How to Use a Waitlist to Your Benefit
There are several dozen psychological triggers that can help increase your sales and one of my favorites is scarcity. For interior designers we have a limited amount of time and creativity to service clients, without wearing ourselves out or bringing in help. We naturally have a limited bandwidth. This is where you can use scarcity and a wait list to your benefit.
I have to mention, because I know that many people are going to feel a little resistance on this topic, that many designers I know have a scarcity mindset. It’s a bit of a natural state when you own your own business.
But Capella, I can’t turn away projects, I don’t know when the next one will come.
You may not know when the next one will come and it may be scary (at first) to shift your mindset away from scarcity and the unknown to having confidence that there is always work to go around. There are many things you can do to keep business coming and to deal with income ups and downs. We shouldn’t continue to allow the feast and famine to perpetuate in our business.
When You’re Busy & Overwhelmed
So during times of feast, when you feel too busy and overwhelmed with running the business as well as client work, I suggest you make use of a waitlist.
I know how much the idea of turning away work can cause panic in an industry when the work is not consistent. But I often see that this can empower designers. When you offer up a spot on your waitlist it also make your business seem desirable and in-demand, there are only so many spots available and they’re currently all filled - inciting scarcity trigger in potential clients (Wow! She is booked, she must be great, I better get my spot now.)
Creating a waitlist also allows you to give your best work and attention to the current project without overwhelming yourself. This means that your current clients won’t suffer because you take on too much. Wins all around!
Often, designers get super busy and then hire in a rush, but this isn’t always the best choice. Or they realize they don’t have time to adequately make that hire and just push through all the work, throwing themselves off balance. Consider utilizing a waiting list to better spread your projects out.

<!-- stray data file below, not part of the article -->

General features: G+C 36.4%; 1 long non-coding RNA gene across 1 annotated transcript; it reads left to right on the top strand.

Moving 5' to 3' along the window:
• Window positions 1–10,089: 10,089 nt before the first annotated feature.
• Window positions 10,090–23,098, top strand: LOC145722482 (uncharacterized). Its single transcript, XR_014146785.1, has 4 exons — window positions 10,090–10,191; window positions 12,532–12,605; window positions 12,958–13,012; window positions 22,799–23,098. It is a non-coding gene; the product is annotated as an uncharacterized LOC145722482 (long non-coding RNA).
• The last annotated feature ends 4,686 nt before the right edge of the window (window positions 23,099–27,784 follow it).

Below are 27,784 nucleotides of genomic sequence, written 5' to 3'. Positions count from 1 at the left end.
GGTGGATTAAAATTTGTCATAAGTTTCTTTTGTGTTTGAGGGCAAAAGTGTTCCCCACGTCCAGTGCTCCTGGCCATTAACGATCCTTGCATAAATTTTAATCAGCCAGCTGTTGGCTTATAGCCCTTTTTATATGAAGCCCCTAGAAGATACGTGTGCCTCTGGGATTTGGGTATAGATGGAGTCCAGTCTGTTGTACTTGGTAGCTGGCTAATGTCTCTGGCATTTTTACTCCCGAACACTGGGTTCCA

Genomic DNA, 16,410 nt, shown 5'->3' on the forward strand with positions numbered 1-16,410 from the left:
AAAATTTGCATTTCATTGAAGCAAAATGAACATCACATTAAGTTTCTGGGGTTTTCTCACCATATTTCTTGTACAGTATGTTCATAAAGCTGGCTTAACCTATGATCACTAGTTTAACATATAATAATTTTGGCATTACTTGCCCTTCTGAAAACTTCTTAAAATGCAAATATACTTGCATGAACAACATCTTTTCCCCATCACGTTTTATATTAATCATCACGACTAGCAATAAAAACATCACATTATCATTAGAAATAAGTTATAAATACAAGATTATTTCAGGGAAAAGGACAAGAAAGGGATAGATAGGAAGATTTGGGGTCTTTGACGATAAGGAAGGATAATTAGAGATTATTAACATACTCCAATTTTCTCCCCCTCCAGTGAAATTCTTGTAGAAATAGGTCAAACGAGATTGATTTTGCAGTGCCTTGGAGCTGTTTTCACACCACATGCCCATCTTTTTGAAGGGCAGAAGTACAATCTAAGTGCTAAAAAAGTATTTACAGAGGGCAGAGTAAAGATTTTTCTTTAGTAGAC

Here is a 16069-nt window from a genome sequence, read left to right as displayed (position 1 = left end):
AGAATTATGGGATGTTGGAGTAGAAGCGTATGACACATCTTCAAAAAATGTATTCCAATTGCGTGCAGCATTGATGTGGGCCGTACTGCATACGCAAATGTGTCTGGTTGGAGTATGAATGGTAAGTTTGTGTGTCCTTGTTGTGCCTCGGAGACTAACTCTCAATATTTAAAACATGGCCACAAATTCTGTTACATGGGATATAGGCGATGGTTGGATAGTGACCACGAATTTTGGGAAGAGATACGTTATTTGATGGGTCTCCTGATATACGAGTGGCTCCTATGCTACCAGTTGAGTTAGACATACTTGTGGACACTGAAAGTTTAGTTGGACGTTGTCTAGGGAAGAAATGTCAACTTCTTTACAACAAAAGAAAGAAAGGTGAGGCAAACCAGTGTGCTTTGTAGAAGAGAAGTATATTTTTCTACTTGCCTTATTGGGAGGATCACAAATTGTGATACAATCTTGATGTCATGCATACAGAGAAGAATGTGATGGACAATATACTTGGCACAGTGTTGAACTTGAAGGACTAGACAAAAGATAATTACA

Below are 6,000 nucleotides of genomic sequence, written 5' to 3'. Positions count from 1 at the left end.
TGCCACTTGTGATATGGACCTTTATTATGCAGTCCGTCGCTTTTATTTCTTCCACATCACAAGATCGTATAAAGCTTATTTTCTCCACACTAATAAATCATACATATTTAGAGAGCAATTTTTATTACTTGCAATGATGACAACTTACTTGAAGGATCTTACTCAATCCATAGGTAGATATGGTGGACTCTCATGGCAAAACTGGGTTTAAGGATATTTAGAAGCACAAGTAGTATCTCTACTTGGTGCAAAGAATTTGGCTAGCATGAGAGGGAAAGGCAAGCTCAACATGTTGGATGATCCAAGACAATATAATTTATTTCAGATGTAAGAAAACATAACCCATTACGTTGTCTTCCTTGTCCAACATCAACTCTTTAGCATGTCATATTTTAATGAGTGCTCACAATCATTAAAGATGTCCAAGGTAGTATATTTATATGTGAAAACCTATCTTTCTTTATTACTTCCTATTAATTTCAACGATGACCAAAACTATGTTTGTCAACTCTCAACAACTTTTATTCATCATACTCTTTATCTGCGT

If you’re busy and get a new project inquiry - don’t turn the work down, ask the client if they want to be put on your waitlist. Scarcity is a psychological trigger that can help increase sales. This also means that you’re helping your pipeline, by not turning away work - just deferring for a period of time.
How you create that system of putting clients on your waitlist will depend on your business and your workflow. What works for one business in this arena will likely not work for everyone. You have to know where all your current projects stand on their individual timelines and how that will affect the timing of your waitlist.
Ideally, you want to be able to say something like, thanks for your project inquiry, based on the size and scope of your project and our current schedule, we can begin your project on DATE. Please let us know before DATE to secure your spot on our waitlist.
Or I’ve also seen designers put this information on their website contact page - XYZ Interior Design is currently booked through June 2020, please fill out the contact page to receive information to be put on our waitlist.
Ideally, you’ll begin their onboarding process to a certain point so that you’re underway and have the client locked in. I recommend that you have them complete your client questionnaire, you have an initial meeting and the client signs your contract, and they’ve given you a retainer - a portion of which is non-refundable if they back out of the waitlist.